Indeed, the German workers, at least in their associations, more or less advanced, must understand now that the plans for the invasion of France, of Belgium, and of Russian had long been prepared and that, if that war did not erupt in 1875, 1886, 1911 or in 1913, it was because international relations did not present themselves then as favorably and because the military preparations were not complete enough to promise victory to Germany. (There were strategic lines to complete, the Kiel canal to expand, the great siege guns to perfect). And now, after twenty months of war and dreadful losses, they should realize that the conquests ...

Read the whole thing at Two-Gun Mutualism & the Golden Rule.

From "L'Opinion des Femmes," August 1848

Now available thanks to Shawn P. Wilbur at Two-Gun Mutualism & the Golden Rule:

These two short articles by Désirée Gay (Jeanne Desirée Véret Gay, 1810-1891) appeared in the August 1848 issue of L'Opinion des Femmes, which seems to have been a kind of testing of the waters before the launch of the official "First Year" of the paper. That issue had been preceded by a 4-page "Prospectus," written by Jeanne Deroin, and the paper was essentially a continuation of La Politique des Femmes, but there was still a certain amount of work to do setting the tone for the project, and Gay seems to have taken on much of that work in the one issue that appeared in 1848. These two pieces are particularly interesting because they give us a clear sense of how Gay and Deroin understood their relation to the broader radical movement, and to Proudhon, whose increasingly hostile relations with Deroin and other socialist feminists would be documented in the paper.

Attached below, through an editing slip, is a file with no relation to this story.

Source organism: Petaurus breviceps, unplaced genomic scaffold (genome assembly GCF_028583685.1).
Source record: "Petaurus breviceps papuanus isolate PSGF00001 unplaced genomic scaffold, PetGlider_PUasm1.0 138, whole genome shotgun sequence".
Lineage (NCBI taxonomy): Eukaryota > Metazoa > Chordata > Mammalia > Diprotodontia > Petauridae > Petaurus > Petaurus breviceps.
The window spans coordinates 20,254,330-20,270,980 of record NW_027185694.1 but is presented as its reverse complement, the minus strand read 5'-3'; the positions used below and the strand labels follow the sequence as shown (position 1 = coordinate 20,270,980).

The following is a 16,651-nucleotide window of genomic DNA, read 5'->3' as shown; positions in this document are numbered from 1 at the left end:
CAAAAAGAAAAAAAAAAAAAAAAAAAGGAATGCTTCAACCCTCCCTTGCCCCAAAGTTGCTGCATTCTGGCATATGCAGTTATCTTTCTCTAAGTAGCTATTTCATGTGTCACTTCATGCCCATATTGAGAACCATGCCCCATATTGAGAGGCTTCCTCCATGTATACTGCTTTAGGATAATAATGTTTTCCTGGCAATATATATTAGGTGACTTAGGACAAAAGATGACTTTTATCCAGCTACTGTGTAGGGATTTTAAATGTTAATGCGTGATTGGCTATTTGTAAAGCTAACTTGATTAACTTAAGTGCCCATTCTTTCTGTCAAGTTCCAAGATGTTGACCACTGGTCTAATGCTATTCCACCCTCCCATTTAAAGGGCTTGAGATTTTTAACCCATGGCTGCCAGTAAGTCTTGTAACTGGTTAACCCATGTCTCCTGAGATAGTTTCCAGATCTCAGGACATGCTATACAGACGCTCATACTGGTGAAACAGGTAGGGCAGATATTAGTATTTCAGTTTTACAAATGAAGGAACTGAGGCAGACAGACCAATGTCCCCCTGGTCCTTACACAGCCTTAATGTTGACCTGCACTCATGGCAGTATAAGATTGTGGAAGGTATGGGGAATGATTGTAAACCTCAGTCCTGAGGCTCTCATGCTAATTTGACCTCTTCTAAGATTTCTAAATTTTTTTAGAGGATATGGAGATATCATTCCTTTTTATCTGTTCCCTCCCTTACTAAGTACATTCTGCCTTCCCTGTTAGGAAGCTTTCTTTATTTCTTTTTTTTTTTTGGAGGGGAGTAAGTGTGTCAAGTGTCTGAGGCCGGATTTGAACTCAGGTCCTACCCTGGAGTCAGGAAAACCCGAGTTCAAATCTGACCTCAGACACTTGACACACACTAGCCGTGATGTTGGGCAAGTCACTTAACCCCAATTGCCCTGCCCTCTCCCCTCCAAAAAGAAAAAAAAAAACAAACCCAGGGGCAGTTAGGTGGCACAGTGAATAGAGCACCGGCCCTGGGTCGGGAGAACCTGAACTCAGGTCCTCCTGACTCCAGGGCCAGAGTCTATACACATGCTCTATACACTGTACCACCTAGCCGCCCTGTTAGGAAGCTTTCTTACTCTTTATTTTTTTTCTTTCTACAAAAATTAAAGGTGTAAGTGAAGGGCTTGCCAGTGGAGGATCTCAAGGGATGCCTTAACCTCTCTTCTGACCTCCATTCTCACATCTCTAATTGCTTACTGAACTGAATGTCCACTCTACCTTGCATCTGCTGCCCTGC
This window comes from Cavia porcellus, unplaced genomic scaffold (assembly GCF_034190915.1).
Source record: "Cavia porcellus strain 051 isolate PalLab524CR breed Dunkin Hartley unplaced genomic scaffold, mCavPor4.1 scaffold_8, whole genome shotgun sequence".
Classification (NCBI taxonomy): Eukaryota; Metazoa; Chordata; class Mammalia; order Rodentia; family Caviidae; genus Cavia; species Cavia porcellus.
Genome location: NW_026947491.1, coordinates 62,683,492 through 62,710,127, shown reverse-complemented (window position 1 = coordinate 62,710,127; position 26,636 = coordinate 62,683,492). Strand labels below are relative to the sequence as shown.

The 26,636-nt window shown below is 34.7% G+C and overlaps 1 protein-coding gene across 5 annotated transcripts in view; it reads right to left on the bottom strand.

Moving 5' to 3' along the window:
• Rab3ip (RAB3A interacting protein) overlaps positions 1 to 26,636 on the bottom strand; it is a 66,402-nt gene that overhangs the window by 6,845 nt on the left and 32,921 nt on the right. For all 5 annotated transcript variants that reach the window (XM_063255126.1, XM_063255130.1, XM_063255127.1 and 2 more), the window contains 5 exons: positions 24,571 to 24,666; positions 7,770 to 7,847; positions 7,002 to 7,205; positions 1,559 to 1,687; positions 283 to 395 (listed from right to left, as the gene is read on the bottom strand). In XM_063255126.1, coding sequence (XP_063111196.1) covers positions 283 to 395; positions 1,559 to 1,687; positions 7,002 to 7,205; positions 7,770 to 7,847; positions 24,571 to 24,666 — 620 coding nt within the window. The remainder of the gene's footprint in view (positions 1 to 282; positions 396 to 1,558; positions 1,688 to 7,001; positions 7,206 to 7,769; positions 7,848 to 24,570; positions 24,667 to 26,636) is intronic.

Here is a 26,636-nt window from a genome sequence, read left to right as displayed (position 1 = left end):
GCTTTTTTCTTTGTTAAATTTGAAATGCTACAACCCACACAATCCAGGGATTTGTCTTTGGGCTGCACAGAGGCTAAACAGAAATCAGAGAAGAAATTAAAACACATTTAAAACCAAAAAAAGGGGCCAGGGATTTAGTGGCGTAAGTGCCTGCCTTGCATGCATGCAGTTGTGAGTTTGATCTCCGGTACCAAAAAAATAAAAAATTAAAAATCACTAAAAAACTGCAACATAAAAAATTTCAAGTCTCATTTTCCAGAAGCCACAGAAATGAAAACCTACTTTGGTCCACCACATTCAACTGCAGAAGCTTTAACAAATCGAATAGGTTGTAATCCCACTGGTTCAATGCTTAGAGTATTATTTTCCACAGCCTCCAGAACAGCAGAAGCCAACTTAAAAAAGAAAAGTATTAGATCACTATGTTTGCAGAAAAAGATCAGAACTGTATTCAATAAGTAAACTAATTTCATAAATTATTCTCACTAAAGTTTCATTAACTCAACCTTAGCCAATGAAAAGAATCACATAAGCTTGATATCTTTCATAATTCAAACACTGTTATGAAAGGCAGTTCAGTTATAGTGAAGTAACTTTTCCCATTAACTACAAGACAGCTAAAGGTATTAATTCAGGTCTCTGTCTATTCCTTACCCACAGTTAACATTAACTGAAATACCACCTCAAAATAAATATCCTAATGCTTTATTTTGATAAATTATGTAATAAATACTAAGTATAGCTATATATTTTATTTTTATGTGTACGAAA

It is the modern Proteus.—It is the hydra with innumerable heads.—You fall upon the communists!—Socialism rises up behind you in another form.—Socialism is the crucible into which all those touched by misery inevitably fall, one by one.—Socialism, which a few years ago was the meeting of several systems, is today a militant army, peaceful in its spirit, but marching with the blind force of the providential legions, which have at all times led the people towards their new destinies! — Désirée Gay